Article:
User Score
6.1

Generally favorable reviews- based on 31 Ratings

User score distribution:
  1. Positive: 16 out of 31
  2. Negative: 7 out of 31
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  1. Jan 11, 2011
    5
    This review contains spoilers, click expand to view. "Country Strong" is country wrong. Sloppy writing gives savvy movie-cum-music fans the impression that this demographically challenged film doesn't know the difference between Nashville and Austin, or in other words, the schism which divides contemporary country music into its inimical sides: mainstream and alternative, just like rock, or any number of musical genres. Alt-country, an all-encompassing label first attached to Wilco frontman Jeff Tweedy's pioneering band Uncle Tupelo(their debut album "No Depression" serves as the namesake for the influential magazine that covers the scene), is an industry term which refers to country music made outside of Nashville; it's an antidote to the pop-oriented, ready-to-crossover hits which litter country radio. Sometimes a deconstruction(Lambchop), sometimes a revival(Freakwater), alt-country is a genre wide-ranging enough to please a multitude of disparate fans, all united in their growing disenchantment with the industry's pandering of the adult contemporary market. Alt-country pledges allegiance to Hank Williams. So what side is Kelly Canter(Gwyneth Paltrow) on? Well, the Grammy people don't normally hand out their statuettes alt-country luminaries such as Steve Earle and Lucinda Williams, let alone, six of them, which is how many gilded gramophones the recovering alcoholic has won over her Shania Twain-like career. On her comeback tour, Kelly is joined by two upstarts: Beau Williams(Garrett Hedlund), a rehab counselor whom she's "dating", and Chiles Stanton(Leighton Meester), a former beauty queen, disparagingly referred to as "Country Barbie" by Beau, just before she hits the stage and gets discovered by Kelly's manager/husband(Tim McGraw), despite being a diamond in the rough. She's coal, actually, but Country Barbie just happens to be a knockout. The moviegoer presumes that Chiles wants Kelly's career, that she will overtake the aging veteran and ascend from opening act to headliner, a modern day Eve(the understudy, played by Anne Baxter, in "All About Eve"), but as it turns out, the moviegoer would presume wrong. When Kelly plays her last show and the two performers go backstage to discuss their future plans, "Country Strong" does Kelly wrong, unwittingly, the very moment Bo discourages Chiles from recording the songs for her upcoming album. Too "bubble gum" for his tastes. His dismissal of the girl's careerism seems categorical, an indication that Beau owns an alt-country aesthetic and doesn't respect the career of his mentor. He's returning to the underground, away from the limelight, where the idealistic singer/songwriter can hone his craft in front of smallish bar crowds, and perhaps become a latter-day X, a Generation Y John Doe and Exene Cervenka(if Chiles listens to his advice and joins him). And yet, when the ungrateful snot performs, even as a total nobody during the opening credits, without having the pressure to cater towards the mainstream tastes of Kelly's fanbase, he sounds less like Jason Ringenberg of Jason and the Scorchers, or Woody Guthrie(and just about everybody in between both sides of the alt-country spectrum), than a multi-platinum selling artist such as Garth Brooks. Does the filmmaker realize that Beau lacks indie cred? A smarter film about country music would cast the would-be cowpunk as a Jack White-type, somebody who would encourage the aging legend to reject Nashville values and make an all-out roots album(similar to Loretta Lynn's "Van Lear Rose", produced by The White Stripes frontman himself), which would add creative tension to the preexisting atmosphere of marital discord between Kelly and her commercially-minded husband. Hedlund's character is too diffuse; you're never sure what his motivations are, because there's a disconnect between his musical values and songs. If Beau is so disenchanted with the state of country music, why does he go on a tour which will compromise his stance that the genre is something you chew and throw away? If it's solely out of concern for the potentiality that Kelly's sobriety could lapse, then his speech to Chiles should address the outpatient's self-destructive behavior, not the demerit points of mainstream country music. Does Beau sell out, then change his mind about the Nashville machine? Does "Country Strong" have a country clue? When Chiles inevitably heads out west to be with Beau, she's denigrating all what Kelly accomplished by choosing to be a singer-songwriter, as opposed to being a superlative interpreter. As it turns out, the character that Meester plays is diffuse, as well. One minute she's stealing a surefire hit away from her idol, and then the next minute, the Carrie Underwood wanna-be wants to be the next Neko Case. All this depth that the filmmaker instills in both Beau and Chiles(their rejection of fame and fortune) has the unfortunate effect of making Kelly seem shallow. Country weak instead of "Country Strong". Expand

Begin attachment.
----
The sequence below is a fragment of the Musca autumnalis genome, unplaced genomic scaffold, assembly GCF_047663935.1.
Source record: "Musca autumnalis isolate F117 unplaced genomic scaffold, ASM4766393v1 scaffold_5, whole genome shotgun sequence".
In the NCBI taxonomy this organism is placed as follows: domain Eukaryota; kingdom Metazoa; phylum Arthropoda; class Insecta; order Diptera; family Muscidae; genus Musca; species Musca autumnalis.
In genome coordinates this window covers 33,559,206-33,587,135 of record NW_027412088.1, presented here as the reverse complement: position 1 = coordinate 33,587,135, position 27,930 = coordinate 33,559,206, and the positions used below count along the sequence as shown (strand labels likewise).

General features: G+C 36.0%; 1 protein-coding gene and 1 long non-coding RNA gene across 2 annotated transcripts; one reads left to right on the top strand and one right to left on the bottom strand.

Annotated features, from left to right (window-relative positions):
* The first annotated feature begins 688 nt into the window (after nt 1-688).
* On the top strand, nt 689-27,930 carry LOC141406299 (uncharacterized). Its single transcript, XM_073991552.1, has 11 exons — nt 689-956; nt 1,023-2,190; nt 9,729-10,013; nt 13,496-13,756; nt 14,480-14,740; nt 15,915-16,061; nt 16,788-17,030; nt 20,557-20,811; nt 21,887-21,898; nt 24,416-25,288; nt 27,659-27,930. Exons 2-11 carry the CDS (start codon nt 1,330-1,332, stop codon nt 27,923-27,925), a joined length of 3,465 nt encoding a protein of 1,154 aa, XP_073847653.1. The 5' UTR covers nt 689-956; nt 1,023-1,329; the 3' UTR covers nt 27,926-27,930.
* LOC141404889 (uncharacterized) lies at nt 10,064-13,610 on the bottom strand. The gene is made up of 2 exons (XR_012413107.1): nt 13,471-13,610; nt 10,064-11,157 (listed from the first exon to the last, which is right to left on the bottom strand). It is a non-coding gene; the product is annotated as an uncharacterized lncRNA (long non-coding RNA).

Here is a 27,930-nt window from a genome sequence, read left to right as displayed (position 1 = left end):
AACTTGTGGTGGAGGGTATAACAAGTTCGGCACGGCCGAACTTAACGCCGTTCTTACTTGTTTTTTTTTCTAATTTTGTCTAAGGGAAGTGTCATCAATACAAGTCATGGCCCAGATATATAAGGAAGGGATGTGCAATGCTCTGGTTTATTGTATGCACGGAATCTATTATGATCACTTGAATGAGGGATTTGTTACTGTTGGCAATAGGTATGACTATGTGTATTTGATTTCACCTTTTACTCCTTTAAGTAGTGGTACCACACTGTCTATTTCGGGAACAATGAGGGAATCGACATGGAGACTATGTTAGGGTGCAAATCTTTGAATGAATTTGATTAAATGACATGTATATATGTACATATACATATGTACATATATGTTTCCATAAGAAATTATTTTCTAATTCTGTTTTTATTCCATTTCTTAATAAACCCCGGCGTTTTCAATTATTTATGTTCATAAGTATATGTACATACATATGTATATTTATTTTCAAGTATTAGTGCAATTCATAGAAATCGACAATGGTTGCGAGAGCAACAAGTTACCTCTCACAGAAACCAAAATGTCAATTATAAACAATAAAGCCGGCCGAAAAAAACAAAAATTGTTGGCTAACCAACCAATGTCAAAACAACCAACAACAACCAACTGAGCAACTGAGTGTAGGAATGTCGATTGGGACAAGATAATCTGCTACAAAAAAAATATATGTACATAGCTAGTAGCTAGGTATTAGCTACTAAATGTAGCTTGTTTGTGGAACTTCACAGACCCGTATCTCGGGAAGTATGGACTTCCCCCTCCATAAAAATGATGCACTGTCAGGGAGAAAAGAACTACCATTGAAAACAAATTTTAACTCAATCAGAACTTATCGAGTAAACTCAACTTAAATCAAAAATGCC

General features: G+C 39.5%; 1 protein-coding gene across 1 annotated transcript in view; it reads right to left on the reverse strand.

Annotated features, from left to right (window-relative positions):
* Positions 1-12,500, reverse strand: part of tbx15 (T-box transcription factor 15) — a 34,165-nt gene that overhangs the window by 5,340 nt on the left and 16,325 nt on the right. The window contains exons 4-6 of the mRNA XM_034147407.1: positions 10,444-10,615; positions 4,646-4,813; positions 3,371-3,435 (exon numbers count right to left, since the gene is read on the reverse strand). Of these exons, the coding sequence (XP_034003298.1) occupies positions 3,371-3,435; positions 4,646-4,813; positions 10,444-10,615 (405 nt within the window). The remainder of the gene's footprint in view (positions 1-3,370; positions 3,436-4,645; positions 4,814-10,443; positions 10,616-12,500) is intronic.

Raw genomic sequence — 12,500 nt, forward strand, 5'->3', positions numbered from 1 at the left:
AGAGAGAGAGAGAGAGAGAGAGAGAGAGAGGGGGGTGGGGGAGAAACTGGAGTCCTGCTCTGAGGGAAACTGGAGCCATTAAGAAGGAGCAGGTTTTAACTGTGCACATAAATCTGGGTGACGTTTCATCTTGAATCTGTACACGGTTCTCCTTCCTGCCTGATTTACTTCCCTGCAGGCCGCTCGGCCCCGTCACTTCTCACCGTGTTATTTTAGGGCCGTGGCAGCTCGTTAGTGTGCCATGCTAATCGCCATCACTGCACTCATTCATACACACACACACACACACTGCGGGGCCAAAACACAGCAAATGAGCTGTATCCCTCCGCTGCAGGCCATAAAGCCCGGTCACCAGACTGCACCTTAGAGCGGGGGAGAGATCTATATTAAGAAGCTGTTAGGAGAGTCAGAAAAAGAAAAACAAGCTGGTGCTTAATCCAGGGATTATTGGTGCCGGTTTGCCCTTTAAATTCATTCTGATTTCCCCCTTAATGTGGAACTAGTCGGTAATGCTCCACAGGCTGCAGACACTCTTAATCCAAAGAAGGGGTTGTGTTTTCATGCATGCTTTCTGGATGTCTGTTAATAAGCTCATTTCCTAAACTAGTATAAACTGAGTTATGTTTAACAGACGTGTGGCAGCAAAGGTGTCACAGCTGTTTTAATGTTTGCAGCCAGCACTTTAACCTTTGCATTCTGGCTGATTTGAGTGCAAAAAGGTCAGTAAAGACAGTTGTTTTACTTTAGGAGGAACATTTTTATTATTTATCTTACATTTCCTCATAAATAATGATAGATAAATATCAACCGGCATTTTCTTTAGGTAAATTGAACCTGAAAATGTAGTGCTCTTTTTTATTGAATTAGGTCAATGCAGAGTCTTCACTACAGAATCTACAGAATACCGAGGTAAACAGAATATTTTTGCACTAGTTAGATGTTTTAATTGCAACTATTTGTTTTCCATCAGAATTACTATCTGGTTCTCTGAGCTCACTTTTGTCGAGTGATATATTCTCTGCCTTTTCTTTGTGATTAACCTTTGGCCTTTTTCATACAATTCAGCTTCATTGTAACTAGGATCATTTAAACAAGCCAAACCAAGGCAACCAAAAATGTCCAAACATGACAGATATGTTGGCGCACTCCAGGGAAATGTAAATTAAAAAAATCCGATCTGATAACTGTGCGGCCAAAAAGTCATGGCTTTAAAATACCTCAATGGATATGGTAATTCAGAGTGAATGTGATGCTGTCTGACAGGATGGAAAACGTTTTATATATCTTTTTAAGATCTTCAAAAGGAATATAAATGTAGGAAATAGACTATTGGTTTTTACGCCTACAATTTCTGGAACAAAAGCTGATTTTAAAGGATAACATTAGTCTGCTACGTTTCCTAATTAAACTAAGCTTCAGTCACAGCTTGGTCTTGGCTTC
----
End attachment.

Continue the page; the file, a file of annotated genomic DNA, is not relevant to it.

2. Apr 18, 2011
    5
    Because I had heard such terrible things about this movie, it wasn't as bad as I thought it would be. Paltrow was kind of adorable as a drunk, country music star, and the rest of the characters were likable in some way. However, if you want a great movie in this specific genre, check out "Walk the Line" - it has more depth and storyline; since this was slightly predictable and cliche.Because I had heard such terrible things about this movie, it wasn't as bad as I thought it would be. Paltrow was kind of adorable as a drunk, country music star, and the rest of the characters were likable in some way. However, if you want a great movie in this specific genre, check out "Walk the Line" - it has more depth and storyline; since this was slightly predictable and cliche. Still, not a total waste of two hours. Expand
Metascore
45

Mixed or average reviews - based on 30 Critics

Critic score distribution:
  1. Positive: 7 out of 30
  2. Negative: 7 out of 30
  1. Reviewed by: Simond Braund
    Mar 21, 2011
    60
    C&W lovers will lap it up - look out for some stellar Nashville cameos - and there's big-lunged uplift to see you through the cornball plot turns.
  2. Reviewed by: Kimberley Jones
    Jan 12, 2011
    67
    Hedlund's got a hell of a voice, rotgut-ragged, and whether he's crooning or wooing, whatever he's selling, and no matter how cornpone, I'm buying.
  3. Reviewed by: Rene Rodriguez
    Jan 12, 2011
    50
    In Country Strong, the Oscar-winning Paltrow gets upstaged and outacted by the kid from "Tron" and the snotty brat from "Gossip Girl." Who'd have thought?